Results showed that rates of muscle protein synthesis for ingesting 20 grams of soy protein were no different than ingesting 0 grams of protein. The higher dose of soy protein, 40 grams, only modestly increased rates of muscle protein synthesis after exercise in comparison to people who consumed no protein.
In contrast, previous data from the study authors showed that consuming whey protein at rest and after exercise has shown to induce muscle protein synthesis whether in a dose of 20 or 40 grams, with the larger dose having a greater effect.
“We report that soy protein isolate is relatively ineffective in its capacity to stimulate MPS [muscle protein synthesis] in the elderly when compared to whey protein,” wrote the researchers.
The findings from this study should speak to aging adults who are looking to avoid the muscle-wasting effects of sarcopenia, as protein source and dose are showing more and more to be critical in avoiding age-related muscle loss. Even though both whey and soy proteins are considered high-quality proteins based on the digestibility of their amino acids, and both are considered ‘fast’ proteins because they cause a rapid increase in amino acids available to be utilized by muscles, the actual digestion and muscle-building potential of whey and soy protein are quite different.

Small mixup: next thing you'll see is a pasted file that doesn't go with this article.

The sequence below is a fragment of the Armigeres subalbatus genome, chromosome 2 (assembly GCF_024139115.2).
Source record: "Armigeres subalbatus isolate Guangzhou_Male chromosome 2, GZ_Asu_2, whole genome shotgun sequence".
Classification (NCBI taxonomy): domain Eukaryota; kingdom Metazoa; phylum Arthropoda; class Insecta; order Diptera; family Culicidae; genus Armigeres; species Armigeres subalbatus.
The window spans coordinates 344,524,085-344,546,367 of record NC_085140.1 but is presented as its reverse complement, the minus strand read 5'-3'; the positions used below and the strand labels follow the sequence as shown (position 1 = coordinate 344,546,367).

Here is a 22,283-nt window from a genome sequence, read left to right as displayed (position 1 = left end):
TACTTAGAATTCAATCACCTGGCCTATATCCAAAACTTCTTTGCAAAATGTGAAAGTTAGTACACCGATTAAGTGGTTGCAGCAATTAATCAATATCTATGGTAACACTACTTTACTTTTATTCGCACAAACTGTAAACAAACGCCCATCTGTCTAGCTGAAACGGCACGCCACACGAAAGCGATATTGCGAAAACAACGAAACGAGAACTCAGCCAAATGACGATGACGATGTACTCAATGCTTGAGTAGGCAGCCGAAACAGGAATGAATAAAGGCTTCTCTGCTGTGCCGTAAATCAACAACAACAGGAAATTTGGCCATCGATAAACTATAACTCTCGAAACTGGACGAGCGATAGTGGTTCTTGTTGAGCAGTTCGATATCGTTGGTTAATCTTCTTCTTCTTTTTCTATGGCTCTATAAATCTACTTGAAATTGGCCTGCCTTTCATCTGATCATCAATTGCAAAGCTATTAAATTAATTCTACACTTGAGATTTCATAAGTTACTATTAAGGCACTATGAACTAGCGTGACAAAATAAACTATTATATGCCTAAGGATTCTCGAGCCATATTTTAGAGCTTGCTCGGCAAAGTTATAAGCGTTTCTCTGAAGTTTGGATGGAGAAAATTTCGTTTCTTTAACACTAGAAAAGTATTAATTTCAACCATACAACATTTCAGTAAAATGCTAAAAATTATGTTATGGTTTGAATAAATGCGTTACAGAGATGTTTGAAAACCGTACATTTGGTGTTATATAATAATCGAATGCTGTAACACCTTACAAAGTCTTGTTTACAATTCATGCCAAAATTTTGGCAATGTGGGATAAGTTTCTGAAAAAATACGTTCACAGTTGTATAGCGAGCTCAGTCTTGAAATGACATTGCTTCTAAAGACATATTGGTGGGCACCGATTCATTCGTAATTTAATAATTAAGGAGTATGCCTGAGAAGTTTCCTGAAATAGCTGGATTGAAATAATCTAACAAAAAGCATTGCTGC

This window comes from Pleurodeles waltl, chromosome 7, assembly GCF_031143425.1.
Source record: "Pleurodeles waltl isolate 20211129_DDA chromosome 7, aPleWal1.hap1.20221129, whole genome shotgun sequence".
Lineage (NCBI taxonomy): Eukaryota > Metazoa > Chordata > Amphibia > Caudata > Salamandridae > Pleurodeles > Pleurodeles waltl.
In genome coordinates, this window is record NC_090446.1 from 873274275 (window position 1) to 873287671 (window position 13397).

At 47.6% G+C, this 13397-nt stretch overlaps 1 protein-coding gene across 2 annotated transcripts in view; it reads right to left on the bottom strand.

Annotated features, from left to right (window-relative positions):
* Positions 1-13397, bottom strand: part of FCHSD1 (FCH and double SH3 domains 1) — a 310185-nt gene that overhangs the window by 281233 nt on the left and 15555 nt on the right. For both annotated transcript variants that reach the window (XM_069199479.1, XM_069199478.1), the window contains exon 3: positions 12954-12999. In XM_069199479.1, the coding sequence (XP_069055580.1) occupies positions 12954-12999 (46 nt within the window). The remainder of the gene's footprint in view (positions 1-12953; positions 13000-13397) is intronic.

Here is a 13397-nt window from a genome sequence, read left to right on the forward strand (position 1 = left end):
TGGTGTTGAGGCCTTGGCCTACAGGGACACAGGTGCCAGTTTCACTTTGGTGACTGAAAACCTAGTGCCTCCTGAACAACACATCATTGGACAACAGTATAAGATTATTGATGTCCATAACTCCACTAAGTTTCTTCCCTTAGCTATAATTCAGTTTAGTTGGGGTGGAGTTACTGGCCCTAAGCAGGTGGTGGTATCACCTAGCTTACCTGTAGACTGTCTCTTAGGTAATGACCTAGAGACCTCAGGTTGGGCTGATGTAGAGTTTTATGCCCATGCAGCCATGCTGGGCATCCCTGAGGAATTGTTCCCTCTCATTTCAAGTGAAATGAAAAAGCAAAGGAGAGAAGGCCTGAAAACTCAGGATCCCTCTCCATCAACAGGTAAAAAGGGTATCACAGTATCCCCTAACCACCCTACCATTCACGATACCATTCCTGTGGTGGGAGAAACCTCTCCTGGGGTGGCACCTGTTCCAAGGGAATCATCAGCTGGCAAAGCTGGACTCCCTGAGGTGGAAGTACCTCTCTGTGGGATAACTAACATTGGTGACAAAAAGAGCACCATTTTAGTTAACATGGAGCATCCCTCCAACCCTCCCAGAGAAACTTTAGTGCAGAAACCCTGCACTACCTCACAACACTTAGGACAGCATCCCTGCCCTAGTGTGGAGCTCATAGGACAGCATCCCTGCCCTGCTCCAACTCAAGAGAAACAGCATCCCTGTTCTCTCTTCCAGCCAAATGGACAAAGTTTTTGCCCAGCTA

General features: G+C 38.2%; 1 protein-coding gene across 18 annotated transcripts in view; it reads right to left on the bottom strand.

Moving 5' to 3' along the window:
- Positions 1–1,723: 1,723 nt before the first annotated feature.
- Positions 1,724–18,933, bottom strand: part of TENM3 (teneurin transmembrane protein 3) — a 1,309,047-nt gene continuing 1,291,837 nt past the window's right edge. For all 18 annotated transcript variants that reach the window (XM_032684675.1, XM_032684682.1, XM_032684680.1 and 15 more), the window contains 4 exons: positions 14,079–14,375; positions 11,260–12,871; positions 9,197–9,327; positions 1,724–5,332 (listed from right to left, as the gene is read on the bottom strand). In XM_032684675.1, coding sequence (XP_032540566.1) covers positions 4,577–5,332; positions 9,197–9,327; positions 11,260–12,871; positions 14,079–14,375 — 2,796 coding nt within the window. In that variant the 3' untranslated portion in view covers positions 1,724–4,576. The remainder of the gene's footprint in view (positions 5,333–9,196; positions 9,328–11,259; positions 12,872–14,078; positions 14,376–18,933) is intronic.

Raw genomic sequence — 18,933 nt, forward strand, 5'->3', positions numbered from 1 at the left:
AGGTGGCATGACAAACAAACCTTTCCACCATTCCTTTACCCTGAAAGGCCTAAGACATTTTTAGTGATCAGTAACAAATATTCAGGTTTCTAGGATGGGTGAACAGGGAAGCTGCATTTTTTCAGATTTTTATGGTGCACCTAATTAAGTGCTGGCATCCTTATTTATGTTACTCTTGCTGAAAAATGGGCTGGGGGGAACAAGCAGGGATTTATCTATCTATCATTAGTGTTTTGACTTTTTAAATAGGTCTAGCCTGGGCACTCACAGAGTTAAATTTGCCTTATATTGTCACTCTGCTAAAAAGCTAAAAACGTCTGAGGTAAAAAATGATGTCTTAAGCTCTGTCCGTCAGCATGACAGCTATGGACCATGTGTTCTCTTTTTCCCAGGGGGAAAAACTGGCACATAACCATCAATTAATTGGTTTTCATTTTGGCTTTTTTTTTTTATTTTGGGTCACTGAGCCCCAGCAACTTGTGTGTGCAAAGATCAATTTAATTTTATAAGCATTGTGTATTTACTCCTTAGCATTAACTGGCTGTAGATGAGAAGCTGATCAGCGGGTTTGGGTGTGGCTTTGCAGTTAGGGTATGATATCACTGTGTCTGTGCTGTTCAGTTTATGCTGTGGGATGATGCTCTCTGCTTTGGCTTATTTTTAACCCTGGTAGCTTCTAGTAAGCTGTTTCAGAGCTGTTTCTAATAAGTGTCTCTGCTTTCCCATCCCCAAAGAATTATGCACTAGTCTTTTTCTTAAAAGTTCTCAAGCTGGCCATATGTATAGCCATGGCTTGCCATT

For one, whey protein has a higher percentage of the amino acid leucine, which has shown to be the “master” amino acid for the synthesis of muscle. What’s more, the current study found that a greater proportion of soy’s amino acids—including leucine—are diverted towards oxidation, making them unavailable for muscle synthesis. This goes along with the findings of prior studies (2, 3) that revealed the amino acids contained in soy protein are metabolized in the body by gut proteins. The amino acids in whey protein, on the other hand, are partitioned for use by skeletal muscle tissue—leading to greater rates of muscle synthesis. To top it off, soy protein products do not usually exceed 20 grams per serving and research is showing that we need closer to 30 grams of protein per meal (4).